Buchanan, Florida Delegation Fight For Farm Bill

Todays News

Photo by Jacob Ogles: Debbie Wasserman Schultz and Vern Buchanan in Washington.

The state of agriculture and America’s health care run hand in hand, according to U.S. Rep. Vern Buchanan, R-Longboat Key.. The Republican co-chair of Florida’s congressional delegation led a meeting of Florida’s House Representatives in Washington on Thursday, and heard from state experts on how much is at stake in an upcoming Farm Bill.

“Agriculture is one of Florida’s leading industries, contributing more than $159 billion to the state economy every year and providing more than 2.5 million jobs,” he said. “However, between hurricanes, citrus greening and Mexico’s illegal dumping of specialty crops, it’s been a trying year for our farmers and ranchers.”

Hurricane Ian caused about $1 billion in production losses in the state, hitting citrus particular hard in many counties east of the Sarasota-Bradenton area.

Florida leaders have increasingly tied the issue of thriving agriculture to national security, something stressed by Mike Risola, who testified to the delegation on behalf of the Florida Department of Agriculture and Consumer Services.

“We are cognizant, as you are, that food security is indeed national security,” he said. “Together, we can protect and preserve Florida's agriculture for future generations through this Farm Bill and beyond.”

Congress passes a Farm Bill every five years, and the legislation is expected to cover a range of topics from the federal Supplemental Nutrition Assistance Program, better known as SNAP, to subsidies from farms across the nation. Block grants regarding storm recovery could also be included and are being independently discussed by Congress in separate legislation as well.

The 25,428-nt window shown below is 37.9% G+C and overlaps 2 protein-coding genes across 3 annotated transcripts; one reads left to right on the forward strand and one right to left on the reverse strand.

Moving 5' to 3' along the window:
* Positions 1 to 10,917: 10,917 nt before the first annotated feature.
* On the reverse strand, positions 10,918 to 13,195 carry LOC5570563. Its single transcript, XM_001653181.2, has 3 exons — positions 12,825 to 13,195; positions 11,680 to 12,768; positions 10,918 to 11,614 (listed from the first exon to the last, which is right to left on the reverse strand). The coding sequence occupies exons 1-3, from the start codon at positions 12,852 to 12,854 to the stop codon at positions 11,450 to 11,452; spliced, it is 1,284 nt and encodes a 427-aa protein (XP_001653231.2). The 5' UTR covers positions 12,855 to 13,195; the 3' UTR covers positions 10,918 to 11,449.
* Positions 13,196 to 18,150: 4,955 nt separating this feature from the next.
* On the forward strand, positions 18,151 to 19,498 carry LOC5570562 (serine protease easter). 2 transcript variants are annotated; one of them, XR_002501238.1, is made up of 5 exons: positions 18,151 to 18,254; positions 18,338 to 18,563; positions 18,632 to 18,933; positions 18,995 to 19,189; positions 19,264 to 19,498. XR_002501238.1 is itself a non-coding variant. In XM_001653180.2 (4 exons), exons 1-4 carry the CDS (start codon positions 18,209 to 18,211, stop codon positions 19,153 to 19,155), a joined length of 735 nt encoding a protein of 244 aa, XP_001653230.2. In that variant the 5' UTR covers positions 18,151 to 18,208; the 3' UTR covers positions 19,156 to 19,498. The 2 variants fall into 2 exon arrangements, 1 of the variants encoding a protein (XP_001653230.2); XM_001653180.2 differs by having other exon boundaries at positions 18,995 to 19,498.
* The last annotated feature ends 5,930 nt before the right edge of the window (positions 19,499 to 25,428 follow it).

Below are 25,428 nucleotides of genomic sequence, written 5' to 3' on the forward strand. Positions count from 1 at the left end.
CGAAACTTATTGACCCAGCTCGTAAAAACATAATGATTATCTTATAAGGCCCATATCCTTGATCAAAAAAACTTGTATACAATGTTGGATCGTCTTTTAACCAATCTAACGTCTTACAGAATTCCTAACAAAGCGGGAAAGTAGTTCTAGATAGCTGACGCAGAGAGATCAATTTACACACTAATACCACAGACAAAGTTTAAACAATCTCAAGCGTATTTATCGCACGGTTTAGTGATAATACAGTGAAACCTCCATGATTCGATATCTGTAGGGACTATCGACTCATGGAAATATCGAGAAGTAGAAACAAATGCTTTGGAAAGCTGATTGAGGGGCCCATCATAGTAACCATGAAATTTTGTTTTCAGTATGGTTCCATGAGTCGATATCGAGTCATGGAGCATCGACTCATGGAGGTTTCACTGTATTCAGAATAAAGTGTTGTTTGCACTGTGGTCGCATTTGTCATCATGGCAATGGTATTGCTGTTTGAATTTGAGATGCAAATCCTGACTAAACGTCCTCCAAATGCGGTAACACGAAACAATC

Buchanan and U.S. Rep. Debbie Wasserman Schultz, the Democratic co-chair of the delegation, said it was important Florida’s bipartisan contingent in the House meet before an August recess and ahead of the release of initial drafts of the Farm Bill get published in September or October. Wasserman Schultz said she would like to have a field hearing in Florida later this year as well.

“I was really glad to see that there is commitment and concern around both making sure that we have the most robust nutrition title, as well as a robust agricultural title in the bill,” Wasserman Schultz said. “The Florida delegation steps up and is very unified around the issues that are the most important to our state. Those are the times when we put partisanship aside.”

Buchanan agreed. He also stressed that the Farm Bill will surely extend to other portions of policy impacting Floridians and everyone around the country. He also chairs the House Ways and Means Health Subcommittee, and noted Americans now spend $4.3 trillion on health care, with that cost ballooning every year. "We can't go in this direction of a sicker and sicker society, and we are spending more,” he said.

Dr. Scott Angle testified that Florida is a major domestic producer of fruits and vegetables, and better incorporation of those crops will innately improve the nutrition of Americans as a whole.

“Our food is making us sick, and the best and the easiest solution to improve health is simply to eat more fruits and vegetables,” Angle said. “It’s very, very simple. And that's what Florida does. We are the second largest producer of fruits and vegetables in the country. That industry is on the ropes right now.”

Buchanan said it's fiscally sound to support farmers and good policy to improve the health of Americans.

“We have fresh fruits and vegetables here,” he said. “We’ve got to find a way to get that more to families at risk — young children, everybody. It makes a big difference, because we don’t have enough money to continue spending the dollars that we are on health care.”

Photo by Jacob Ogles: Debbie Wasserman Schultz and Vern Buchanan in Washington.

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